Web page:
Elizer- Thanks for the links. I think people are sour-grapes, because it's so much easier to recognize what they might lose than imagine what they could gain through immortality. It's such an unknown. But choosing death to avoid such unknowns would be a poor form of risk minimization, since it's irreversible. Do you have a link to material about why you believe you will achieve immortality?
Sorry to go on on this topic, but it seems to me that a false dichotomy has been developed in this thread between two ideas:
1) Death gives meaning to life.
2) Immortality is worth attempting/achieving.
I do not see why these ideas are at all mutually exclusive. Of course the idea that death gives ALL of the meaning to life would be incompatible with immortality, but certainly some of the transhumanists here must concede that it gives some meaning. Maybe the confusion is with the word "meaning." Many of the things that humans find meaningful in l... (read more)
"What one never encounters is an adult who says that finding out about death was what gave life meaning for them."
I beg to differ. Many people have had close calls with death that have been pivitol, life-changing experiences. A friend of mine changed careers and got married after his plane nearly crashed. "I realized we don't have that much time on this earth to be wasting it in board meetings," or some such.
I still would NOT argue that this is evidence that life needs death to have meaning, but death certainly IS a strong motivator to get on with life.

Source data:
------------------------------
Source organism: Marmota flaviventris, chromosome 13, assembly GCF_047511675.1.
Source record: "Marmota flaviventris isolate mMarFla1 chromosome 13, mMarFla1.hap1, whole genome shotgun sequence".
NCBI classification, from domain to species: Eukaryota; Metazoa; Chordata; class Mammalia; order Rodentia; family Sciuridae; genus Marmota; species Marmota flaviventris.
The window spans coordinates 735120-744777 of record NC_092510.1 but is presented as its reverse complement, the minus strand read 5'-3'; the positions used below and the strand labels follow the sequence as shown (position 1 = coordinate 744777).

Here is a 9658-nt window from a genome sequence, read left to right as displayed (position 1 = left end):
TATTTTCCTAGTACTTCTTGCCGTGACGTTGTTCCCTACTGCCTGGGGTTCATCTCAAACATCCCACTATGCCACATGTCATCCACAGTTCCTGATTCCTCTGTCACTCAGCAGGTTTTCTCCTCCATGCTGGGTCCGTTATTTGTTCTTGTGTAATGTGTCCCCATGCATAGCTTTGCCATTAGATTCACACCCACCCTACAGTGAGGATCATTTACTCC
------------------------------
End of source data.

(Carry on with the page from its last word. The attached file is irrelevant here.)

I really enjoyed your post! I would say we cache things we've reasoned out ourselves as well. Say you do a mathematical proof for the pythagorean theorum. At the end of the proof, you might feel you really understand the theory, but the next year, or next day even, you have completely forgotten the steps you used to do the proof. You might be able with great concentration extrapolate them again, but you still believe the theory without recalculating it from scratch. You remember being convinced in the past, and you trust your past self's judgment. I ... (read more)
I don't think anyone is qualified to judge, based on theory alone, whether true immortality is meaningful or worth achieving, since no one has lived much longer than 120 yrs. Maybe the human consciousness would throw up its hands and scream 'to hell with it all!' after 300 years, maybe not. Maybe our children will be lacksidasical losers because they have no impetus to get off their asses and on with their lives (lord knows how many ppl get a move on because they fear getting too old for girlfriends/marriage/children). But we don't know that, and it's a... (read more)
Interesting. As a child I thought I could remember everything, so lying was easy, it's own memory of having lied, and thus distinct from reality. It was only much later that I realized it was even possible for the two to become horribly confused in one's own mind. But did you lie and forget the lie? Or did you just incompletely remember and add the part about negative sums as an explanation of the behavior later on? I think the "sweeping" of our minds' corners is also prone to give us false memories. We think, "well, why did I do that?... (read more)
The article fails to take into account actual time spent on the project. Why is it that I can write just as good a paper with a one week or 10 week deadline? Is the problem underestimation of time or lack of motivation to finish before the predicted deadline? I don't think student reports are a very good model for this kind of cognitive bias.